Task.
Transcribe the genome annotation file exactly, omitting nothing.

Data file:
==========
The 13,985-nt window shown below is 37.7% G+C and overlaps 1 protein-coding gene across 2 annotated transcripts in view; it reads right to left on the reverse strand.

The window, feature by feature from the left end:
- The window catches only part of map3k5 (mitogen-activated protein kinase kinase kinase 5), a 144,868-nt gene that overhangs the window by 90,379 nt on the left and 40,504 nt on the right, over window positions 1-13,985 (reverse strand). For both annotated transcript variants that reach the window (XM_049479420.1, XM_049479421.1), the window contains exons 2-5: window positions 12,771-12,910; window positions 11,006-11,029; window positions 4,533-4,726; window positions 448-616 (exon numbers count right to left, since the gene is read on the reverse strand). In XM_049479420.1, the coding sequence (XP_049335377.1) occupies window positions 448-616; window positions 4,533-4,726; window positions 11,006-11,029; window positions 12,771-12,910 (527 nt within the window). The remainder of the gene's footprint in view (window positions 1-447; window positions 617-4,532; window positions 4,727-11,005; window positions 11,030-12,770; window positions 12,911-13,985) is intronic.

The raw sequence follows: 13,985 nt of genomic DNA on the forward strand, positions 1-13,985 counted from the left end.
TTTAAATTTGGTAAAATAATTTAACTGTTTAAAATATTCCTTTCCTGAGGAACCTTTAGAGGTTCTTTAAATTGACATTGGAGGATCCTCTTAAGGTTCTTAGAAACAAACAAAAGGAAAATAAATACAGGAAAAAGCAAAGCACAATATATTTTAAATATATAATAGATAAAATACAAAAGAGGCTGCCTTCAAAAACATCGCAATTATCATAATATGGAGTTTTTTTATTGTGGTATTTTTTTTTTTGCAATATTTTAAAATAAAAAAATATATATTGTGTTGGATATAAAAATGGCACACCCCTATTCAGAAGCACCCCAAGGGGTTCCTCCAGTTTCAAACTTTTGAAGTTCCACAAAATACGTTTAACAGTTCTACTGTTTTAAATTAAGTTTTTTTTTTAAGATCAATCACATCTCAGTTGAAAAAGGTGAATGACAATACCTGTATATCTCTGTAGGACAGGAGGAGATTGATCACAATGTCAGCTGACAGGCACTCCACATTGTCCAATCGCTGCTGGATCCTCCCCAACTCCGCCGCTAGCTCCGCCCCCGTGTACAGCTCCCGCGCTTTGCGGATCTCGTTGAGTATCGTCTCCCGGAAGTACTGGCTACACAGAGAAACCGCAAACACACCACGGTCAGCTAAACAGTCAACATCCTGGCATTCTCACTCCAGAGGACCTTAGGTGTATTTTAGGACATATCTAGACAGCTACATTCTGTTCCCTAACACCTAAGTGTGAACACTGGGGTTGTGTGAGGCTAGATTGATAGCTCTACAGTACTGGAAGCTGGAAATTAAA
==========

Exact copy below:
The 13,985-nt window shown below is 37.7% G+C and overlaps 1 protein-coding gene across 2 annotated transcripts in view; it reads right to left on the reverse strand.

The window, feature by feature from the left end:
- The window catches only part of map3k5 (mitogen-activated protein kinase kinase kinase 5), a 144,868-nt gene that overhangs the window by 90,379 nt on the left and 40,504 nt on the right, over window positions 1-13,985 (reverse strand). For both annotated transcript variants that reach the window (XM_049479420.1, XM_049479421.1), the window contains exons 2-5: window positions 12,771-12,910; window positions 11,006-11,029; window positions 4,533-4,726; window positions 448-616 (exon numbers count right to left, since the gene is read on the reverse strand). In XM_049479420.1, the coding sequence (XP_049335377.1) occupies window positions 448-616; window positions 4,533-4,726; window positions 11,006-11,029; window positions 12,771-12,910 (527 nt within the window). The remainder of the gene's footprint in view (window positions 1-447; window positions 617-4,532; window positions 4,727-11,005; window positions 11,030-12,770; window positions 12,911-13,985) is intronic.

The raw sequence follows: 13,985 nt of genomic DNA on the forward strand, positions 1-13,985 counted from the left end.
TTTAAATTTGGTAAAATAATTTAACTGTTTAAAATATTCCTTTCCTGAGGAACCTTTAGAGGTTCTTTAAATTGACATTGGAGGATCCTCTTAAGGTTCTTAGAAACAAACAAAAGGAAAATAAATACAGGAAAAAGCAAAGCACAATATATTTTAAATATATAATAGATAAAATACAAAAGAGGCTGCCTTCAAAAACATCGCAATTATCATAATATGGAGTTTTTTTATTGTGGTATTTTTTTTTTTGCAATATTTTAAAATAAAAAAATATATATTGTGTTGGATATAAAAATGGCACACCCCTATTCAGAAGCACCCCAAGGGGTTCCTCCAGTTTCAAACTTTTGAAGTTCCACAAAATACGTTTAACAGTTCTACTGTTTTAAATTAAGTTTTTTTTTTAAGATCAATCACATCTCAGTTGAAAAAGGTGAATGACAATACCTGTATATCTCTGTAGGACAGGAGGAGATTGATCACAATGTCAGCTGACAGGCACTCCACATTGTCCAATCGCTGCTGGATCCTCCCCAACTCCGCCGCTAGCTCCGCCCCCGTGTACAGCTCCCGCGCTTTGCGGATCTCGTTGAGTATCGTCTCCCGGAAGTACTGGCTACACAGAGAAACCGCAAACACACCACGGTCAGCTAAACAGTCAACATCCTGGCATTCTCACTCCAGAGGACCTTAGGTGTATTTTAGGACATATCTAGACAGCTACATTCTGTTCCCTAACACCTAAGTGTGAACACTGGGGTTGTGTGAGGCTAGATTGATAGCTCTACAGTACTGGAAGCTGGAAATTAAA